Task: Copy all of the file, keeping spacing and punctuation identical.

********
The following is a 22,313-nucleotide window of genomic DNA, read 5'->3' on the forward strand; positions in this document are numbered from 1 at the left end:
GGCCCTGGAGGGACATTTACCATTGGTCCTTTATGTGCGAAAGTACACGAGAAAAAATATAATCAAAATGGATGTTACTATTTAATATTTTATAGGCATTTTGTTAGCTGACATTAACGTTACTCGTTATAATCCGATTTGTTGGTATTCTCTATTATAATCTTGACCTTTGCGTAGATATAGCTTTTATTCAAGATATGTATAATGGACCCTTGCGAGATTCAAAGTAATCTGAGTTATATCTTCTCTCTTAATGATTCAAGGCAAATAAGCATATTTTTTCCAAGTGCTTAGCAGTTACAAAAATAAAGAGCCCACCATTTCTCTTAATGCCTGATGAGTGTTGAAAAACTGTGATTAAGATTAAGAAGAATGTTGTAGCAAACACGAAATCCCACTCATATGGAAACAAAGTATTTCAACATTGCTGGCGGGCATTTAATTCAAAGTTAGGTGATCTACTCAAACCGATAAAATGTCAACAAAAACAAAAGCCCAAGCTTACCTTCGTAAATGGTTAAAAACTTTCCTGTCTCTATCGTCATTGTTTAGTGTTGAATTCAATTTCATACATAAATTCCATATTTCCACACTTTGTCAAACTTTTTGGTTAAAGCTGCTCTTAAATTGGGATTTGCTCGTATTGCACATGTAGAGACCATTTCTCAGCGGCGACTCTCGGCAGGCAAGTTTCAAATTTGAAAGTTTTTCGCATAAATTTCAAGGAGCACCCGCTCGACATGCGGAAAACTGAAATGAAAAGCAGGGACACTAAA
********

The following is a 22,313-nucleotide window of genomic DNA, read 5'->3' on the forward strand; positions in this document are numbered from 1 at the left end:
GGCCCTGGAGGGACATTTACCATTGGTCCTTTATGTGCGAAAGTACACGAGAAAAAATATAATCAAAATGGATGTTACTATTTAATATTTTATAGGCATTTTGTTAGCTGACATTAACGTTACTCGTTATAATCCGATTTGTTGGTATTCTCTATTATAATCTTGACCTTTGCGTAGATATAGCTTTTATTCAAGATATGTATAATGGACCCTTGCGAGATTCAAAGTAATCTGAGTTATATCTTCTCTCTTAATGATTCAAGGCAAATAAGCATATTTTTTCCAAGTGCTTAGCAGTTACAAAAATAAAGAGCCCACCATTTCTCTTAATGCCTGATGAGTGTTGAAAAACTGTGATTAAGATTAAGAAGAATGTTGTAGCAAACACGAAATCCCACTCATATGGAAACAAAGTATTTCAACATTGCTGGCGGGCATTTAATTCAAAGTTAGGTGATCTACTCAAACCGATAAAATGTCAACAAAAACAAAAGCCCAAGCTTACCTTCGTAAATGGTTAAAAACTTTCCTGTCTCTATCGTCATTGTTTAGTGTTGAATTCAATTTCATACATAAATTCCATATTTCCACACTTTGTCAAACTTTTTGGTTAAAGCTGCTCTTAAATTGGGATTTGCTCGTATTGCACATGTAGAGACCATTTCTCAGCGGCGACTCTCGGCAGGCAAGTTTCAAATTTGAAAGTTTTTCGCATAAATTTCAAGGAGCACCCGCTCGACATGCGGAAAACTGAAATGAAAAGCAGGGACACTAAA